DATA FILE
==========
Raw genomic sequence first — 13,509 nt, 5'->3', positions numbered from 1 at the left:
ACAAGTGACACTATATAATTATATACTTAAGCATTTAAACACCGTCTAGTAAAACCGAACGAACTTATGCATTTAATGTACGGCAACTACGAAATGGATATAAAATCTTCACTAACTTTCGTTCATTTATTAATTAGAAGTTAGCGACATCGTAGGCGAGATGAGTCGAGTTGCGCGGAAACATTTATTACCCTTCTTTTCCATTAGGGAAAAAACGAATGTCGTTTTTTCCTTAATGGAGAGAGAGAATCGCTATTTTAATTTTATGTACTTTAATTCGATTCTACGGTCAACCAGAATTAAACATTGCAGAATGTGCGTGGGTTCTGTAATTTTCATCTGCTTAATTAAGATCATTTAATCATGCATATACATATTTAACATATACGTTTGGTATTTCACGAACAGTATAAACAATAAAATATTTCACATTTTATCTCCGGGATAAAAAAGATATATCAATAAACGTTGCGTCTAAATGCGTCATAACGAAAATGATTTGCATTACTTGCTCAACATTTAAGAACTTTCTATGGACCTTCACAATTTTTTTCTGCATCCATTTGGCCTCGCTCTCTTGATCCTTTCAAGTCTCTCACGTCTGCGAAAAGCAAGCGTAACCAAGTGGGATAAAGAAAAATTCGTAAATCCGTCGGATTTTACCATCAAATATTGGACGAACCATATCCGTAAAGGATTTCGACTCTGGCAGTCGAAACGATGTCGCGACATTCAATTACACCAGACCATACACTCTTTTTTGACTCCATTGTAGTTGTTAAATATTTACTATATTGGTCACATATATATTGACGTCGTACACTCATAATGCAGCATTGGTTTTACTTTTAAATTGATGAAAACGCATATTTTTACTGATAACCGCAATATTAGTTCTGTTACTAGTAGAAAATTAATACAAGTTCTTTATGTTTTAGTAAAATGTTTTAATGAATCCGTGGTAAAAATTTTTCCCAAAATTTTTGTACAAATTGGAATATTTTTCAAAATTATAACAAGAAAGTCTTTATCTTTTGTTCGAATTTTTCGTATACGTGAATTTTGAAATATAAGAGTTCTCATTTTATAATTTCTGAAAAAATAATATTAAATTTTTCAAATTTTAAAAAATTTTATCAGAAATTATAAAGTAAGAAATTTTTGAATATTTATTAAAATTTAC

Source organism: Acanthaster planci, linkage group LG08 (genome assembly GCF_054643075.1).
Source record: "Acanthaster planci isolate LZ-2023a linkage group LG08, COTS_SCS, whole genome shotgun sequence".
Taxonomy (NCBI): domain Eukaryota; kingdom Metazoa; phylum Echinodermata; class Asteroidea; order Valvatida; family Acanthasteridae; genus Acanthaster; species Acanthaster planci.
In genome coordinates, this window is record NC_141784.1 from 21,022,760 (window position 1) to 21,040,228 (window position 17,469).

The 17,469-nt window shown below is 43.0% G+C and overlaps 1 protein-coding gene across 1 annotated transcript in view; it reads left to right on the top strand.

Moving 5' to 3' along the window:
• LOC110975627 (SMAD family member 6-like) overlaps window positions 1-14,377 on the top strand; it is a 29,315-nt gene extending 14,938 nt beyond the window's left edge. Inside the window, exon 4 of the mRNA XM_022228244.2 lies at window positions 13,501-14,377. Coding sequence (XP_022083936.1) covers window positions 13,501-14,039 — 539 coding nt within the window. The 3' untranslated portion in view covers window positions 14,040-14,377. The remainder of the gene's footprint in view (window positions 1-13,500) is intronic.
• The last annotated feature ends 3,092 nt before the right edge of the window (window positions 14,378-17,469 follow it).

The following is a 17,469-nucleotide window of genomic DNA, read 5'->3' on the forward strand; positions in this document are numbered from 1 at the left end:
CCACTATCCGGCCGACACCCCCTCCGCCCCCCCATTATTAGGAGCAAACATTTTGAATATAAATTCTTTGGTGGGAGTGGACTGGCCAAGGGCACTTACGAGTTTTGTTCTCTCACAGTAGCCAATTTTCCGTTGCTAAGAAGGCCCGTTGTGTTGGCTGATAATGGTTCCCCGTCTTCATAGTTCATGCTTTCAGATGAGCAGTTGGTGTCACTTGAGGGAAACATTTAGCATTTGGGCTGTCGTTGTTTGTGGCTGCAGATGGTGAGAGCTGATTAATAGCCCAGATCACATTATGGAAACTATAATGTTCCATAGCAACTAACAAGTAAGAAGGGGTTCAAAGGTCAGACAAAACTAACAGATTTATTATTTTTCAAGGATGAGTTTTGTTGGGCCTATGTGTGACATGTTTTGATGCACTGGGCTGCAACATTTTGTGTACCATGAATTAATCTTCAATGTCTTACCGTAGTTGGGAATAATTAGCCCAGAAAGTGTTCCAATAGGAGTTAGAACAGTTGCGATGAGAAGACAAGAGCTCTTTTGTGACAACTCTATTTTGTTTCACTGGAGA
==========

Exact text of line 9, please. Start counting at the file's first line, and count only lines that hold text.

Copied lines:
• LOC110975627 (SMAD family member 6-like) overlaps window positions 1-14,377 on the top strand; it is a 29,315-nt gene extending 14,938 nt beyond the window's left edge. Inside the window, exon 4 of the mRNA XM_022228244.2 lies at window positions 13,501-14,377. Coding sequence (XP_022083936.1) covers window positions 13,501-14,039 — 539 coding nt within the window. The 3' untranslated portion in view covers window positions 14,040-14,377. The remainder of the gene's footprint in view (window positions 1-13,500) is intronic.